I spent last week in Phoenix to visit some friends, walk a potential project site & see some local architecture. Staying in the Lexington Hotel on N. Central just shy of Downtown & directly across the road from one of Phoenix‘s great public buildings – the Burton Barr (PHX) Central Library by Will Bruder, which also happens to be his largest building. Will Bruder is one of Phoenix’s great contemporary Achitect’s which I have visited several of his building in the past while in the Phoenix, Tempe, Scottsdale area – but this was on a whole different scale. Walking through Deck Park from the west & under the N. Central roadway the building seems massive with little articulation. It clearly defines the entry location through a shadow gap recess which is accentuated by a change in material (from copper to shiny metal panel). The majority of these facades consisting of corrugated copper sheeting & detailed concrete walls.
To the north & south the building changes in design to a more open, lighter facade consisting of a layering of sunscreen louvers & floor to ceiling glazing. From the interior, this screening on the Phoenix sun prevents the glazing from heating up the spaces while at the same time allowing a very soft filtered natural light into the spaces. The combination of this light from each end & skylights scattered through the interior spaces means that the building has less of a reliance on lighting & feels very pleasant to be in.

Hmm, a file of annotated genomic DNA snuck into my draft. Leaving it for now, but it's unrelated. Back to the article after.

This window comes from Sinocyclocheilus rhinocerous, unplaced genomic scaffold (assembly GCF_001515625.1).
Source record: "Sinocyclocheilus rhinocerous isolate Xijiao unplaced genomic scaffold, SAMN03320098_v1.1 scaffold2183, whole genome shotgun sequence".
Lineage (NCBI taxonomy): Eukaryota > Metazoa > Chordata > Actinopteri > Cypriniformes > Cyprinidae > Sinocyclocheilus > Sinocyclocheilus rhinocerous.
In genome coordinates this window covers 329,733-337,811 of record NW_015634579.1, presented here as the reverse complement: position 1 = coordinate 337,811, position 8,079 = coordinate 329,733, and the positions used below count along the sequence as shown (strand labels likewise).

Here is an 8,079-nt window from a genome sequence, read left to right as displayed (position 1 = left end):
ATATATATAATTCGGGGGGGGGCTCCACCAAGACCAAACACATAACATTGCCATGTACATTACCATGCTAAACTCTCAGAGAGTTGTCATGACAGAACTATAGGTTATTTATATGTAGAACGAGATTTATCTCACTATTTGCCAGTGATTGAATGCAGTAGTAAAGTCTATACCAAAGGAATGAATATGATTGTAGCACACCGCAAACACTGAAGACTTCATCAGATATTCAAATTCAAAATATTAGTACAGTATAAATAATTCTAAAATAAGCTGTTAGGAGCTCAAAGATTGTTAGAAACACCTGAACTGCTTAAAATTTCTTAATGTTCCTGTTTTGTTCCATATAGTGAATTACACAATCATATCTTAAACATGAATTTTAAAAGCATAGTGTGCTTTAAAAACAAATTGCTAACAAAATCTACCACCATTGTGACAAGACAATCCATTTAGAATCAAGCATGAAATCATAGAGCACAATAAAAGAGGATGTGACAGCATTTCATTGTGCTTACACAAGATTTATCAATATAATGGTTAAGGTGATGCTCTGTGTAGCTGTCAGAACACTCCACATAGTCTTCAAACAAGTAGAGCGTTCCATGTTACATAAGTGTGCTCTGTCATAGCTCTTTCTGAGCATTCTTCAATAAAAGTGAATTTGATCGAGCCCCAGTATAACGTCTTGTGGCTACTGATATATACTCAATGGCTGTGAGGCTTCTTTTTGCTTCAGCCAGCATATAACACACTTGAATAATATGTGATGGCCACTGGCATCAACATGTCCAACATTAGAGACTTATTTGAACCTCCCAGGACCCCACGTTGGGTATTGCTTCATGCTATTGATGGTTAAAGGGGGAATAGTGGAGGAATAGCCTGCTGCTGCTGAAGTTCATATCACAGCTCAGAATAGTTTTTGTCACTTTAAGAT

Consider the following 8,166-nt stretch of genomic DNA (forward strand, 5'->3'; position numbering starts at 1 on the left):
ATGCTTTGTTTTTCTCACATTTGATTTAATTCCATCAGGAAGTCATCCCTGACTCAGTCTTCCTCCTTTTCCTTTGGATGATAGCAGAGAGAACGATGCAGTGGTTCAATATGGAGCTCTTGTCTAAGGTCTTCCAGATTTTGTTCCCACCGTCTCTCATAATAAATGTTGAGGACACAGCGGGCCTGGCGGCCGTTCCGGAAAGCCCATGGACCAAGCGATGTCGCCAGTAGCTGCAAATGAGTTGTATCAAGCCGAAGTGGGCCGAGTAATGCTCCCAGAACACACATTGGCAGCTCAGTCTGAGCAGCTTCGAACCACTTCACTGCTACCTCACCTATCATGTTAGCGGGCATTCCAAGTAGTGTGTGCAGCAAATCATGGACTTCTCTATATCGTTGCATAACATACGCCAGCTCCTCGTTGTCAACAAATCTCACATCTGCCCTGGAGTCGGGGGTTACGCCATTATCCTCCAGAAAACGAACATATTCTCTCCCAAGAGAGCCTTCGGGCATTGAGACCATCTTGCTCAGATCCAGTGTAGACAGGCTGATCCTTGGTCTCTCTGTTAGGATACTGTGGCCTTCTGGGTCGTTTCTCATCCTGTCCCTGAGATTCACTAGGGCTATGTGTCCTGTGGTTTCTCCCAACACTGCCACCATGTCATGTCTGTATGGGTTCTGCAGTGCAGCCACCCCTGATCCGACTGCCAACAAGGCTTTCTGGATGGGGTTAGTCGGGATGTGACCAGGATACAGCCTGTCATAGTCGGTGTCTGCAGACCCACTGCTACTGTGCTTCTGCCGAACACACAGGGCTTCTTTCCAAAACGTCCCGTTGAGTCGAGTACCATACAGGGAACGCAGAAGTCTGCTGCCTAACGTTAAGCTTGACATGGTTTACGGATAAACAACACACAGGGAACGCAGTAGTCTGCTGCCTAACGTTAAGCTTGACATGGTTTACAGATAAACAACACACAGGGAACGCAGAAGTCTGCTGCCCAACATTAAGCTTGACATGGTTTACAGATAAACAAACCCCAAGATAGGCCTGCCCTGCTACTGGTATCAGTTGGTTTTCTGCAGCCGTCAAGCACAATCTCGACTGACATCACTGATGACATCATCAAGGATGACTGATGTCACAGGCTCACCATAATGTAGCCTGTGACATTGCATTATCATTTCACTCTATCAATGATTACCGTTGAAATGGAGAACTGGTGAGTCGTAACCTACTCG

As you enter the building, you walk down a soft ramp with a very low ceiling height – which creates a sense of going ‘underground’ until you reach the central atrium space which opens up to all five levels. In the center of the atrium lies the circulation elements – an elevator core & an open staircase, both of which are surrounded by a relection pond. Besides the coin’s accumulated in the pond (reminiscent of Rome’s Trevi Fountain) this pond acts as a cooling mechanism for the building. As warm air inevitably finds it way in through the constant opening of the entry doors, it travels across the pond which cools it down sending a light freshness of air movement through the building. Any warm air collected in the space is then drawn through the roof space vents keeping the entire building constantly circulating & very pleasant to experience.
While I can’t recall the last time I visited a library (other than to see the building itself) it was really impressive to see this building full of activity. Each floor had various levels of literature & exhibition spaces – all seemingly scattered with either students or members of the public. If my local library was as inviting & comfortable as this building I may have visited it more.